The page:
Kashmir

A Clan Crisis

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They may all be boatmen but they have a lot of divisions dictated by the services they deliver and the professions they adopt. Insha Shirazi reports about the newer challenges to the people living in Dal lake

“Houseboats were founded at the end of the eighties by Colonel R Sartorius, vc; and Sir H Harvey, Bart, and Martyn Kennard, I think, owned the first two crafts,” Lt Col Joshua Duke, the British Residency surgeon in Srinagar for many years, wrote in 1900. “Mr Kennard’s boat cost a great deal of money and is still on the river.”

Duke’s series of guidebooks, a huge collection of graphic descriptions of the nineteenth and twentieth-century Kashmir, however, acknowledges the fact that the boats existed in Kashmir prior to the intervention as well. “Since then they have multiplied in variety, shape, size, cost, etc, to a certain extent they take the place of houses, still very deficient in Srinagar.” The Doonga boat, however, existed.

Those were the days when the boatmen (Heanz) were the key drivers of life. They were the main transporters within the twin Kashmir lakes and managed most of the cargo between South and North Kashmir. Movement within Srinagar was only because of them. Given this advantage over others, they were close to any visitor that came to Kashmir. Most of the Kashmir travelogues are based on their interaction with the boatmen.

Divisions

Since then, diversity among the boatmen existed. There were different types of boatmen and that sub-division still exists. The divisions are based strictly on the type of professions the particular family was engaged with.

Wullar lake 7
Fishing is a major economy for the communities living on the Wullar lake shores. Off late, however, the fishermen said the government is contributing negatively to the sub-sector putting them to losses. KL Image: Bilal Bahadur

Fisherman: These are the Gadehhaenz’s whose main source of income is fishing. They live within and around the lake of Dal and Wular. Their men catch fish and their women sell it in the market.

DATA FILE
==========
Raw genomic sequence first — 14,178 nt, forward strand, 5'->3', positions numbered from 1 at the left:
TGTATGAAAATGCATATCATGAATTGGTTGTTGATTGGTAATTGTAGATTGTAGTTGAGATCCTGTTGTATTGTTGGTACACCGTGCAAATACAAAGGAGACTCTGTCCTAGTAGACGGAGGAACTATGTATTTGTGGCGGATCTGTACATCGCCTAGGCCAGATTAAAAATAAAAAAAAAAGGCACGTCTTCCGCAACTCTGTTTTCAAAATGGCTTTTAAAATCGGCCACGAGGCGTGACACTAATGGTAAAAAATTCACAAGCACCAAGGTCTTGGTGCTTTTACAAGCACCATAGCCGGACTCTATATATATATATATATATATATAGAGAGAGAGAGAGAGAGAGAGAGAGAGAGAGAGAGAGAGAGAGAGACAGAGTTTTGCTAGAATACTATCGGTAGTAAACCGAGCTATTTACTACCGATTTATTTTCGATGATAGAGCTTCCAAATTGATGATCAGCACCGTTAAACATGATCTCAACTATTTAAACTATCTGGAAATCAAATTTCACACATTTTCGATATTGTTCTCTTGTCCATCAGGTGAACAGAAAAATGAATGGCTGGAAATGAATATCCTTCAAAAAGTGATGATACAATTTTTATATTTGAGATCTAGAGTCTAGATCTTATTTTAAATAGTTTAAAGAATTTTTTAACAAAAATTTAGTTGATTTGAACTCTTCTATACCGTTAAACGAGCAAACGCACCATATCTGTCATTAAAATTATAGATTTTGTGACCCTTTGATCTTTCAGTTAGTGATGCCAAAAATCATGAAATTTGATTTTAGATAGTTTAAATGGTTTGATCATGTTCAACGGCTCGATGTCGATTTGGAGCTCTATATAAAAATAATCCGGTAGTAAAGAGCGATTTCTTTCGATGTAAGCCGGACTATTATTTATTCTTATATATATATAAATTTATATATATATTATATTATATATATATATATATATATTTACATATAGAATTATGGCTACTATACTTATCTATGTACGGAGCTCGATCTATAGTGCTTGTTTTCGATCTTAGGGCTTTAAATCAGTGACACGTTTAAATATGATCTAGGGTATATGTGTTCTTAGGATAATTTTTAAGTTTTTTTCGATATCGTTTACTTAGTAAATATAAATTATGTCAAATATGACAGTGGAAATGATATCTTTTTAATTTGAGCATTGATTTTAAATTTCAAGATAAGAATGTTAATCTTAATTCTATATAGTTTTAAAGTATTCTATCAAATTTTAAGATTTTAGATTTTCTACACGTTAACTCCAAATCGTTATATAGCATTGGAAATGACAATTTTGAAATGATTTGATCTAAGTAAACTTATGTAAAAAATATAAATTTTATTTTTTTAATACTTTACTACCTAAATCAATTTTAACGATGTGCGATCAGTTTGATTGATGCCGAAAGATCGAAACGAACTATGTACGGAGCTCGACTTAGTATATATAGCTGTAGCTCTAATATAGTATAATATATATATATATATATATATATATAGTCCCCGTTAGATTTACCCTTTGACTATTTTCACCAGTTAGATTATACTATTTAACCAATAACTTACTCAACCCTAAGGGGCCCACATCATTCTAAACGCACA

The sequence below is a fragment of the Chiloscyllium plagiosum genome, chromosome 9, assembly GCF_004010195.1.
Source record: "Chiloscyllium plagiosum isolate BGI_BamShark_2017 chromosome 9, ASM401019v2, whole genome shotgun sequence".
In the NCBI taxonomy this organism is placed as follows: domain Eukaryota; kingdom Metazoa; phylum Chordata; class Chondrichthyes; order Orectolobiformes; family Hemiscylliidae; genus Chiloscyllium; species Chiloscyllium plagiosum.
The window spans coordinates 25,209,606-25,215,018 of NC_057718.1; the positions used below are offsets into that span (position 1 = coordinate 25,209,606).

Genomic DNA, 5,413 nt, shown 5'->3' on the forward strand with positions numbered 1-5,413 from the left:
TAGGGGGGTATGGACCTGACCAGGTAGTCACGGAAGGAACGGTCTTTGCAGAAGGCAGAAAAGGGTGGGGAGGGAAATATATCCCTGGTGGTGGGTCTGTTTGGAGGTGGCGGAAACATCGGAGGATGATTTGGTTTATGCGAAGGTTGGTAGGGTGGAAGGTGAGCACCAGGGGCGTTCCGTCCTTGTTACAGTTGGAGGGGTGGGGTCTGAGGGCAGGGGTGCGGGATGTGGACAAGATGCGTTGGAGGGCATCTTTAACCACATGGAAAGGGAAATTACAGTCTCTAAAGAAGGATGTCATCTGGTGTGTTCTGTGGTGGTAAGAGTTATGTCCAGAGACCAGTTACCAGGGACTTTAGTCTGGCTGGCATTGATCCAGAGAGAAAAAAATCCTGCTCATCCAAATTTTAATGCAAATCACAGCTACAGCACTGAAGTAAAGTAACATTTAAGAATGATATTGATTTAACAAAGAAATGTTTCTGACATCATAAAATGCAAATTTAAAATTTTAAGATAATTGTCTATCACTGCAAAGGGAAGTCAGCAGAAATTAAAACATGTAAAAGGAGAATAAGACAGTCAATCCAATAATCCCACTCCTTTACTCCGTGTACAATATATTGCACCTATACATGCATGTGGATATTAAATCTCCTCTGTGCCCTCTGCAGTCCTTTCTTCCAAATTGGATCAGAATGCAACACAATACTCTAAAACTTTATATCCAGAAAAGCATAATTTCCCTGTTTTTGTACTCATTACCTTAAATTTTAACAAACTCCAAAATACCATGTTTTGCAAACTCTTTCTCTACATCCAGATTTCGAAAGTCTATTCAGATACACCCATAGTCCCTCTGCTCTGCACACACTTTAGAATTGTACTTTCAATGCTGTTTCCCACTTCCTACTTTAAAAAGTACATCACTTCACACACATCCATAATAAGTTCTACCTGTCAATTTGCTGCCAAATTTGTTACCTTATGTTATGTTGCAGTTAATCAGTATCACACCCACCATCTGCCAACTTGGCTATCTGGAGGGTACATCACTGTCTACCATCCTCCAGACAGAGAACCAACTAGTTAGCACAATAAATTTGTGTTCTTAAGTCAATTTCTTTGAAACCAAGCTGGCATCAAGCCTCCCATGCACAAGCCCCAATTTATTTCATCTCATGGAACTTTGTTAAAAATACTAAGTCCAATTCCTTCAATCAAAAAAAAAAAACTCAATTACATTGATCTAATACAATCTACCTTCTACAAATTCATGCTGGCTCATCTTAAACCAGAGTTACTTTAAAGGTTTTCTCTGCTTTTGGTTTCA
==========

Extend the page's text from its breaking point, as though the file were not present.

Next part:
Lotus Growers: They are called Gaer Haenz. These people are primarily farmers who grow Lotus and chestnuts. Though both grow naturally, they harvest the nadroo (Nilumbium) and the chestnut and market them. Water chestnuts mostly grow in Wular. Some of them, off late, have lost their access to water areas where the plant grows rendering them jobless. Now, they work for others during harvesting. Lotus stem apart, they also harvest green and black trapa, fodder, and other plants.

Vegetable Growers: In their own parlance, they are known as demb-heanz. They are the main cultivators of the Dal lake and most of the vegetables marketed in Srinagar city come from them.

Boatmen:  Despite the fact that Doonga’s no longer exist but a major section of the boatmen who own houseboats and shikara taxis are locally known as Dungeh haenz. They offer accommodation to tourists in their luxurious houseboats and have decent careers doing so. This category of boatmen is the most advanced and economically sound. They are cosmopolitan in nature as they have relations across the world. Some of them have retained their houseboats and are living in plush homes. A number of them, now own good hotels as well.

Hunters: Though they do not exist, there has been a sub-group called Ayer-heanz, who made a living by hunting. It is said they used to live in or around forests.

Transporters: Kashmir’s transportation and cargo were managed by horsemen or boatmen. Boatmen who owned huge barges for moving cargo were locally known as Bahatsiheanz. Interestingly, the section of these transporters who were transporting timber was called Mata-heanz.

Challenges

All these people have been under pressure for one or the other reason. The last 100 years saw the complete disappearance of the transportation dungas as the roads were built even within the Dal Lake. Hundreds of families were relocated off the lake under the Dal restoration plan. They have homes far away from the ecosystem they were brought up in.

Now, newer tensions have cropped up. “I have been running a Shikara boat in the Dal Lake for 40 years. I pick up customers from various ghats to the houseboats,” Ghulam Rasool said. “Our boats have problems but we are not being permitted to repair them.”

Official records suggest there were 1103 houseboats and Dunga boats in 2000 and 157 of them were decommissioned in 2007-08, reducing their number to 910. With repairs being denied the numbers will go down further as fires and routine wear and tear are taking their toll. Insiders in the lake said the number of working houseboats could be much lower as no new houseboat was built in the last more than two decades.

Tariq Ahmad Pingloo a houseboat owner in Dal Lake said they have been squeezed into the lake. “It is rare to see hanjis in the Jhelum River. Quite a few houseboats are left in the river now,” he asserted.

Caught in Kashmir’s age-old peculiar casteism – that sees them as a clan apart, the boatmen are regretting a peculiar stereotyping of the community. “We are being accused of polluting the lakes,” Tariq said. “Why do not people understand the fact that the lake is our universe and we cannot pollute it because it is linked to our survival?” The government has gone to court, more than once, accusing the community living in the lake of polluting the water body. This is the key factor for rejecting the repair request by owners.

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( With inputs from : kashmirlife.net )

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